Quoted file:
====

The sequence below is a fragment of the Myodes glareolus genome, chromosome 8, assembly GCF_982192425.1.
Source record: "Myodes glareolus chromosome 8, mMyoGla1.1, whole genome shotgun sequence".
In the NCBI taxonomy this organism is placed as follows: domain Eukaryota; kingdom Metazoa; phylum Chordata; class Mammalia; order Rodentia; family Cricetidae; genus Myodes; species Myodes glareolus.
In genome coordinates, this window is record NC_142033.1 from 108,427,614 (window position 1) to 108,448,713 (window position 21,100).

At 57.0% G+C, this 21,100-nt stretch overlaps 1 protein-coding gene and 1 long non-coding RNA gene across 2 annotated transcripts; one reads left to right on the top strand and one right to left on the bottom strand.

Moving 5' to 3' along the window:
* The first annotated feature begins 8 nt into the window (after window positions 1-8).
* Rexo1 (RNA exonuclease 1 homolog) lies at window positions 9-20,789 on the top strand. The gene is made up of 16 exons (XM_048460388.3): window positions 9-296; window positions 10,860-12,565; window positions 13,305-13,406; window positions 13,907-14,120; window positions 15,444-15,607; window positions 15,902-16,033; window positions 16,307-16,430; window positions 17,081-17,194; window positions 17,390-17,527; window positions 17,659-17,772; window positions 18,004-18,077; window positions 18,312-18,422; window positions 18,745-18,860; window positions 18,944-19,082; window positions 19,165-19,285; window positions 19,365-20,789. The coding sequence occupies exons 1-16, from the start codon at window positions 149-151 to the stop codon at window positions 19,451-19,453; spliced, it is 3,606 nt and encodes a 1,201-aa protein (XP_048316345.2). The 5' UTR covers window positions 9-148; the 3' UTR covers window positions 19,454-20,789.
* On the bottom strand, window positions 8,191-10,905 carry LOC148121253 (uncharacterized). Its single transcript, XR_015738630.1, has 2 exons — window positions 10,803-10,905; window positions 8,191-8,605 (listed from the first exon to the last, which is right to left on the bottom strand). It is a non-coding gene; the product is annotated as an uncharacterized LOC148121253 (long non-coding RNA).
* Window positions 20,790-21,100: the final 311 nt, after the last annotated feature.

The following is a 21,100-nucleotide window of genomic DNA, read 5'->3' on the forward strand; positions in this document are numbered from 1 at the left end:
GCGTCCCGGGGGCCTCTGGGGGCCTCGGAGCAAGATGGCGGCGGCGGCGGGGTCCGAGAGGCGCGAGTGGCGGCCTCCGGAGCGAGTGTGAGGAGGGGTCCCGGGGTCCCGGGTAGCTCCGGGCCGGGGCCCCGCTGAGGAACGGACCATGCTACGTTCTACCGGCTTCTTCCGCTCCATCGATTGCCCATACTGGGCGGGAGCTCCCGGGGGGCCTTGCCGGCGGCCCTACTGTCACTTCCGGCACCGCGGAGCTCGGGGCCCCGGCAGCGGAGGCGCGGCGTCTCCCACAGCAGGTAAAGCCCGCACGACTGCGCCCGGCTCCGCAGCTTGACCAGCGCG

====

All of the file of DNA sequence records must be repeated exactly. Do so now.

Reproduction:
The sequence below is a fragment of the Myodes glareolus genome, chromosome 8, assembly GCF_982192425.1.
Source record: "Myodes glareolus chromosome 8, mMyoGla1.1, whole genome shotgun sequence".
In the NCBI taxonomy this organism is placed as follows: domain Eukaryota; kingdom Metazoa; phylum Chordata; class Mammalia; order Rodentia; family Cricetidae; genus Myodes; species Myodes glareolus.
In genome coordinates, this window is record NC_142033.1 from 108,427,614 (window position 1) to 108,448,713 (window position 21,100).

At 57.0% G+C, this 21,100-nt stretch overlaps 1 protein-coding gene and 1 long non-coding RNA gene across 2 annotated transcripts; one reads left to right on the top strand and one right to left on the bottom strand.

Moving 5' to 3' along the window:
* The first annotated feature begins 8 nt into the window (after window positions 1-8).
* Rexo1 (RNA exonuclease 1 homolog) lies at window positions 9-20,789 on the top strand. The gene is made up of 16 exons (XM_048460388.3): window positions 9-296; window positions 10,860-12,565; window positions 13,305-13,406; window positions 13,907-14,120; window positions 15,444-15,607; window positions 15,902-16,033; window positions 16,307-16,430; window positions 17,081-17,194; window positions 17,390-17,527; window positions 17,659-17,772; window positions 18,004-18,077; window positions 18,312-18,422; window positions 18,745-18,860; window positions 18,944-19,082; window positions 19,165-19,285; window positions 19,365-20,789. The coding sequence occupies exons 1-16, from the start codon at window positions 149-151 to the stop codon at window positions 19,451-19,453; spliced, it is 3,606 nt and encodes a 1,201-aa protein (XP_048316345.2). The 5' UTR covers window positions 9-148; the 3' UTR covers window positions 19,454-20,789.
* On the bottom strand, window positions 8,191-10,905 carry LOC148121253 (uncharacterized). Its single transcript, XR_015738630.1, has 2 exons — window positions 10,803-10,905; window positions 8,191-8,605 (listed from the first exon to the last, which is right to left on the bottom strand). It is a non-coding gene; the product is annotated as an uncharacterized LOC148121253 (long non-coding RNA).
* Window positions 20,790-21,100: the final 311 nt, after the last annotated feature.

The following is a 21,100-nucleotide window of genomic DNA, read 5'->3' on the forward strand; positions in this document are numbered from 1 at the left end:
GCGTCCCGGGGGCCTCTGGGGGCCTCGGAGCAAGATGGCGGCGGCGGCGGGGTCCGAGAGGCGCGAGTGGCGGCCTCCGGAGCGAGTGTGAGGAGGGGTCCCGGGGTCCCGGGTAGCTCCGGGCCGGGGCCCCGCTGAGGAACGGACCATGCTACGTTCTACCGGCTTCTTCCGCTCCATCGATTGCCCATACTGGGCGGGAGCTCCCGGGGGGCCTTGCCGGCGGCCCTACTGTCACTTCCGGCACCGCGGAGCTCGGGGCCCCGGCAGCGGAGGCGCGGCGTCTCCCACAGCAGGTAAAGCCCGCACGACTGCGCCCGGCTCCGCAGCTTGACCAGCGCG